You might have rogue managers in your midst without even knowing it. If one of your supervisors has it in for a subordinate for discriminatory reasons, and you rely on his recommendation to terminate an employee, you may be in trouble.
That’s because accepting the recommendation will carry the taint of discrimination. Unless HR or upperconducts a truly independent investigation to confirm that there are legitimate reasons for firing the employee, your company will be liable.
Here’s how to conduct an independent investigation: Talk to all parties involved and get all the facts before reaching a decision. Then make sure you carefully document the process—that is, whom you talked to, what they said and what you concluded.
Recent case: Vira Hyde sued for discrimination after she received poor reviews from her supervisor and was then fired on his recommendation. In court, the company said it had investigated her situation, but couldn’t prove it had done so.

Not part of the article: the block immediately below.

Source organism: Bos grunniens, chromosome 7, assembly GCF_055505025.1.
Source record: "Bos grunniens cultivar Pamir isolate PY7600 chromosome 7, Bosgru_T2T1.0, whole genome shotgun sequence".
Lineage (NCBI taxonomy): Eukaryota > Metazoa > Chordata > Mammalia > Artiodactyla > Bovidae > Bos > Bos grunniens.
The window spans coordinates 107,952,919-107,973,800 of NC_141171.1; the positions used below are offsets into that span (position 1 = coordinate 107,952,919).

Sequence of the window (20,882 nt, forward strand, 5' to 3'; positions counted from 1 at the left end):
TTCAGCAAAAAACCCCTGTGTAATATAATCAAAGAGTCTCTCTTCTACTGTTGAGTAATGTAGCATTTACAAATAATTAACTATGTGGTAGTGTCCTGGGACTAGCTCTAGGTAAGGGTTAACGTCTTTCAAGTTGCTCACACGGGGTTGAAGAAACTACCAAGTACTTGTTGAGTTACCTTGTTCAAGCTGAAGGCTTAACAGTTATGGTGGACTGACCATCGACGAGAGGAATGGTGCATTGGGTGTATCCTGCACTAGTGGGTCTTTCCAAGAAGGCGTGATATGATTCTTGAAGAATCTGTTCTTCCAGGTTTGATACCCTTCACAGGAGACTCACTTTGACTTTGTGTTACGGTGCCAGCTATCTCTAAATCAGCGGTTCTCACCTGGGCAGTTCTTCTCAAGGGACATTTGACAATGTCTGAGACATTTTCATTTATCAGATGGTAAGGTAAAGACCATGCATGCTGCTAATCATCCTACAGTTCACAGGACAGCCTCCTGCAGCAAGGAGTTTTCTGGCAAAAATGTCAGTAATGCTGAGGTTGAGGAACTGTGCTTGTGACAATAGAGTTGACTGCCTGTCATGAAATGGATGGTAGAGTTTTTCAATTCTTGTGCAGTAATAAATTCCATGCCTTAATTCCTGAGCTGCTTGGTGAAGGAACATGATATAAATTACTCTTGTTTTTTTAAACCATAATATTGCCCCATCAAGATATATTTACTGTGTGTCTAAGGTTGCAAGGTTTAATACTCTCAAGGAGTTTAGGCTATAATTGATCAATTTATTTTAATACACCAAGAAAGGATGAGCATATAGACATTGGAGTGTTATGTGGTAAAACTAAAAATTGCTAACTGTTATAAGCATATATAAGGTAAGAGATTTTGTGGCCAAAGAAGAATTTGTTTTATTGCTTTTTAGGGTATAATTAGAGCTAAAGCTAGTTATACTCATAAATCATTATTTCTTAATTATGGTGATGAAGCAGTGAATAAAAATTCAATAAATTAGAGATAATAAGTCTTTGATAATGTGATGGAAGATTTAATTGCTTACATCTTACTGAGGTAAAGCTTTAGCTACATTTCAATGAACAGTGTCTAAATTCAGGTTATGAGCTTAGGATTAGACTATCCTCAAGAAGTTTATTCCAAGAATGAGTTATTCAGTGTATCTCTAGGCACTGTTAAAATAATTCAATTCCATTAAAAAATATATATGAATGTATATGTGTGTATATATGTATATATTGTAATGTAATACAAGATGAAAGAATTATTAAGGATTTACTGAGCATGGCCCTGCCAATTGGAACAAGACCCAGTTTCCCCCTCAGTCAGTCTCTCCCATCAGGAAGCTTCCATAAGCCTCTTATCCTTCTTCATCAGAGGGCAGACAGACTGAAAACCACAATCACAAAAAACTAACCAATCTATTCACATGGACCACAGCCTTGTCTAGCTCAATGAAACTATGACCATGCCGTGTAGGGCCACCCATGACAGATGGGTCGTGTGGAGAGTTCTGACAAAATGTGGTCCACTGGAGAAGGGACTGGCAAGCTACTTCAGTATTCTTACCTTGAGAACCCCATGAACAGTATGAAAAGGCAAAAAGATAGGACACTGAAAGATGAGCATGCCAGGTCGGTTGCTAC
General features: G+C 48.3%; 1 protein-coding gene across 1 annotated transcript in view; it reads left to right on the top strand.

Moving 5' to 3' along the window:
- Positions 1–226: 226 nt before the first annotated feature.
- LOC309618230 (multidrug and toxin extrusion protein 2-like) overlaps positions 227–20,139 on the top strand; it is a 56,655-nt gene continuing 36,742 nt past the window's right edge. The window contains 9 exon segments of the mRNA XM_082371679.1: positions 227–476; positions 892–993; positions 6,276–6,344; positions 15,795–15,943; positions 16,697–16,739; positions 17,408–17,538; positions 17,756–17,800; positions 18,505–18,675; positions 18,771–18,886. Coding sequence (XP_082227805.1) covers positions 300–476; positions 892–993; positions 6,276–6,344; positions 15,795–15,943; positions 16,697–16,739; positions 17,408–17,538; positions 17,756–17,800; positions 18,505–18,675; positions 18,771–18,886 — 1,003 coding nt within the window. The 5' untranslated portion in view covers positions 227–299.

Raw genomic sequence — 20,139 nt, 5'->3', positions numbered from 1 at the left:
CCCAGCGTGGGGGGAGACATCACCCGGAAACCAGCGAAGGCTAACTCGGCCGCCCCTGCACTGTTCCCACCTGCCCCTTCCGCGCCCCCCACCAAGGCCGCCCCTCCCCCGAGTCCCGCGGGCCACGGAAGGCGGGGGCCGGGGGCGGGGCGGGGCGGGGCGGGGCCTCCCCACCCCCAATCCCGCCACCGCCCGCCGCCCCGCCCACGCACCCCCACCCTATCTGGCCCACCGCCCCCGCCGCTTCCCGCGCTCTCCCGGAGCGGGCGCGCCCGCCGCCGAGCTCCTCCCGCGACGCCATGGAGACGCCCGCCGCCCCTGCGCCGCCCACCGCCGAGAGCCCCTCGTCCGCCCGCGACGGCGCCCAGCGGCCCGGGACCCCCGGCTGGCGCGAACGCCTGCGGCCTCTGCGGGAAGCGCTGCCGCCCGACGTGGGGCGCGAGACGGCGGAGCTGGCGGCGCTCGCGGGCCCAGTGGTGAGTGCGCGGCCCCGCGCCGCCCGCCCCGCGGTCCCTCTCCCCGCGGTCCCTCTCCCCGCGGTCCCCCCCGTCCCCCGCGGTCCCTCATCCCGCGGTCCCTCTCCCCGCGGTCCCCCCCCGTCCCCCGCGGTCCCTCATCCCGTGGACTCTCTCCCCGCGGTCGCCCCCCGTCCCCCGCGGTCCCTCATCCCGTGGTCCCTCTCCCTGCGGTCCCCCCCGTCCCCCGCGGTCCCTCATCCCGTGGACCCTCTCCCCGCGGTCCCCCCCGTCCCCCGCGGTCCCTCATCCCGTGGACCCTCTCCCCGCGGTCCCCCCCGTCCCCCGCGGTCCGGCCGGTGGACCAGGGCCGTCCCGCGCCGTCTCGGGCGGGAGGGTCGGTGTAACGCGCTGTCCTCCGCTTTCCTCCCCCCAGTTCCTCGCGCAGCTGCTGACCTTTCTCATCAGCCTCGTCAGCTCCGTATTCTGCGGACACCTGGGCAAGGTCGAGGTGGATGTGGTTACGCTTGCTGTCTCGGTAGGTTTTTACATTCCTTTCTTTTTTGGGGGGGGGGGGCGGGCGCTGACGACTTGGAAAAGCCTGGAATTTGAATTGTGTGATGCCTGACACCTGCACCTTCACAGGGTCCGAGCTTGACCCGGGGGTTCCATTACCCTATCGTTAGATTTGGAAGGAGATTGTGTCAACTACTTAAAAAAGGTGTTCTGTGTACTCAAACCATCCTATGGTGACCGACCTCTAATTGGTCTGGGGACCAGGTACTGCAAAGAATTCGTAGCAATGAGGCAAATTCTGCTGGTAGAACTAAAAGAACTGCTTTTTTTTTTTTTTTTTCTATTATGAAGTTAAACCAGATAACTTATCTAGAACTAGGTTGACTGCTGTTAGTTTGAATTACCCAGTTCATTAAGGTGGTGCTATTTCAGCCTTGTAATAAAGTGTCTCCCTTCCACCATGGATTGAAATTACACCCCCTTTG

On the other hand, Hyde testified that she believed her supervisor was discriminating against her. She said he—and no one else from the company—delivered her termination notice by confronting her in a client’s parking lot.
The court said Hyde should get a jury trial to determine whether the company did an independent investigation—and whether it should be responsible for the supervisor’s alleged discrimination. (Hyde v. Store Link Retail Group, No. 8:07-CV-240, MD FL, 2009)
Final note: Conducting regular surveys is another way to ferret out supervisors who discriminate. If you assure confidentiality, subordinates will reveal hidden problems so you can get to the bottom of them. Try including an open-ended question at the end of the survey such as “Is there anything else you would like to bring to management’s attention at this time?”
- How to Fire an Employee the Legal Way: 6 Termination Guidelines
- 10 Secrets to an Effective Performance Review
- Arbitration decisions tend to stick
- Include temp workers in anti-harassment policy
- Objectivity is what counts in constructive discharge cases
- NLRB's latest crack at social media policy? What a mess!